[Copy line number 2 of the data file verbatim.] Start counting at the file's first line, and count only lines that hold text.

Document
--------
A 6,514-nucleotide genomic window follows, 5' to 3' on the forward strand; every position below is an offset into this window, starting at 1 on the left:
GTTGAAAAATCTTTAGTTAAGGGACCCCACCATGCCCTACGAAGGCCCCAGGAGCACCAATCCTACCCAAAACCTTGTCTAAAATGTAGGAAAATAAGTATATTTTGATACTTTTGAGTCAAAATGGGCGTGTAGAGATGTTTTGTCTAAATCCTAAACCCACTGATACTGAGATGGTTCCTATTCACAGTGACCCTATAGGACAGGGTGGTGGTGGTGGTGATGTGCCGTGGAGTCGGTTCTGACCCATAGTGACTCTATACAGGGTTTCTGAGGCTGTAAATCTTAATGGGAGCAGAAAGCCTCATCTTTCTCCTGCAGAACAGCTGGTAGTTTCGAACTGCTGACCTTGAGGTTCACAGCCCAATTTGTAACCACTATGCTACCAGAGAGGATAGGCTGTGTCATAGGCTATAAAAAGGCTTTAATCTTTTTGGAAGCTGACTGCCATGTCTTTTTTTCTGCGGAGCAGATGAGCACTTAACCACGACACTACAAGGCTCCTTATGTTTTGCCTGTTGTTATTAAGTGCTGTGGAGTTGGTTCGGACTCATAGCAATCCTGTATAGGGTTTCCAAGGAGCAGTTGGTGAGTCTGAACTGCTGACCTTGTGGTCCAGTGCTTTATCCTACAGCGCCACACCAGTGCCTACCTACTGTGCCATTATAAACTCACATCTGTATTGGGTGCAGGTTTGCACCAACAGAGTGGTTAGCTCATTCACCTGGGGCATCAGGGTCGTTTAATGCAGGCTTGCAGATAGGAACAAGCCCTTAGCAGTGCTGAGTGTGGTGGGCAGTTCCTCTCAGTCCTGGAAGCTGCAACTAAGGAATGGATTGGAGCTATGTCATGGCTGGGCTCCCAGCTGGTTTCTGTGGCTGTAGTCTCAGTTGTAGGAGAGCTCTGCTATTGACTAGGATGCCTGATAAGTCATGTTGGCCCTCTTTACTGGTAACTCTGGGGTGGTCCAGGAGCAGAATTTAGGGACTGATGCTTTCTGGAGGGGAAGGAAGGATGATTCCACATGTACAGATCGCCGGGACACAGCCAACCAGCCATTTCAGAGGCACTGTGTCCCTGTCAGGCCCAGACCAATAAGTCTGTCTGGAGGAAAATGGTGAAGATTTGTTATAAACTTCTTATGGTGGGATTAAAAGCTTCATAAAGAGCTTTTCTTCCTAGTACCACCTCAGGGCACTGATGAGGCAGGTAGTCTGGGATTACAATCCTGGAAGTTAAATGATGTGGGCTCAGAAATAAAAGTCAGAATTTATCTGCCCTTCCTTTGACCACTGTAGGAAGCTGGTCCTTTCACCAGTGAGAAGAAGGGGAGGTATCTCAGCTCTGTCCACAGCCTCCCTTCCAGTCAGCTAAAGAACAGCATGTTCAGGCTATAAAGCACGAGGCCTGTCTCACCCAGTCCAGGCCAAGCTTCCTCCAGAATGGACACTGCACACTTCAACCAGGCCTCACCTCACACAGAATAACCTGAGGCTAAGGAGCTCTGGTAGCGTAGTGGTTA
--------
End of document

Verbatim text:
GTTGAAAAATCTTTAGTTAAGGGACCCCACCATGCCCTACGAAGGCCCCAGGAGCACCAATCCTACCCAAAACCTTGTCTAAAATGTAGGAAAATAAGTATATTTTGATACTTTTGAGTCAAAATGGGCGTGTAGAGATGTTTTGTCTAAATCCTAAACCCACTGATACTGAGATGGTTCCTATTCACAGTGACCCTATAGGACAGGGTGGTGGTGGTGGTGATGTGCCGTGGAGTCGGTTCTGACCCATAGTGACTCTATACAGGGTTTCTGAGGCTGTAAATCTTAATGGGAGCAGAAAGCCTCATCTTTCTCCTGCAGAACAGCTGGTAGTTTCGAACTGCTGACCTTGAGGTTCACAGCCCAATTTGTAACCACTATGCTACCAGAGAGGATAGGCTGTGTCATAGGCTATAAAAAGGCTTTAATCTTTTTGGAAGCTGACTGCCATGTCTTTTTTTCTGCGGAGCAGATGAGCACTTAACCACGACACTACAAGGCTCCTTATGTTTTGCCTGTTGTTATTAAGTGCTGTGGAGTTGGTTCGGACTCATAGCAATCCTGTATAGGGTTTCCAAGGAGCAGTTGGTGAGTCTGAACTGCTGACCTTGTGGTCCAGTGCTTTATCCTACAGCGCCACACCAGTGCCTACCTACTGTGCCATTATAAACTCACATCTGTATTGGGTGCAGGTTTGCACCAACAGAGTGGTTAGCTCATTCACCTGGGGCATCAGGGTCGTTTAATGCAGGCTTGCAGATAGGAACAAGCCCTTAGCAGTGCTGAGTGTGGTGGGCAGTTCCTCTCAGTCCTGGAAGCTGCAACTAAGGAATGGATTGGAGCTATGTCATGGCTGGGCTCCCAGCTGGTTTCTGTGGCTGTAGTCTCAGTTGTAGGAGAGCTCTGCTATTGACTAGGATGCCTGATAAGTCATGTTGGCCCTCTTTACTGGTAACTCTGGGGTGGTCCAGGAGCAGAATTTAGGGACTGATGCTTTCTGGAGGGGAAGGAAGGATGATTCCACATGTACAGATCGCCGGGACACAGCCAACCAGCCATTTCAGAGGCACTGTGTCCCTGTCAGGCCCAGACCAATAAGTCTGTCTGGAGGAAAATGGTGAAGATTTGTTATAAACTTCTTATGGTGGGATTAAAAGCTTCATAAAGAGCTTTTCTTCCTAGTACCACCTCAGGGCACTGATGAGGCAGGTAGTCTGGGATTACAATCCTGGAAGTTAAATGATGTGGGCTCAGAAATAAAAGTCAGAATTTATCTGCCCTTCCTTTGACCACTGTAGGAAGCTGGTCCTTTCACCAGTGAGAAGAAGGGGAGGTATCTCAGCTCTGTCCACAGCCTCCCTTCCAGTCAGCTAAAGAACAGCATGTTCAGGCTATAAAGCACGAGGCCTGTCTCACCCAGTCCAGGCCAAGCTTCCTCCAGAATGGACACTGCACACTTCAACCAGGCCTCACCTCACACAGAATAACCTGAGGCTAAGGAGCTCTGGTAGCGTAGTGGTTA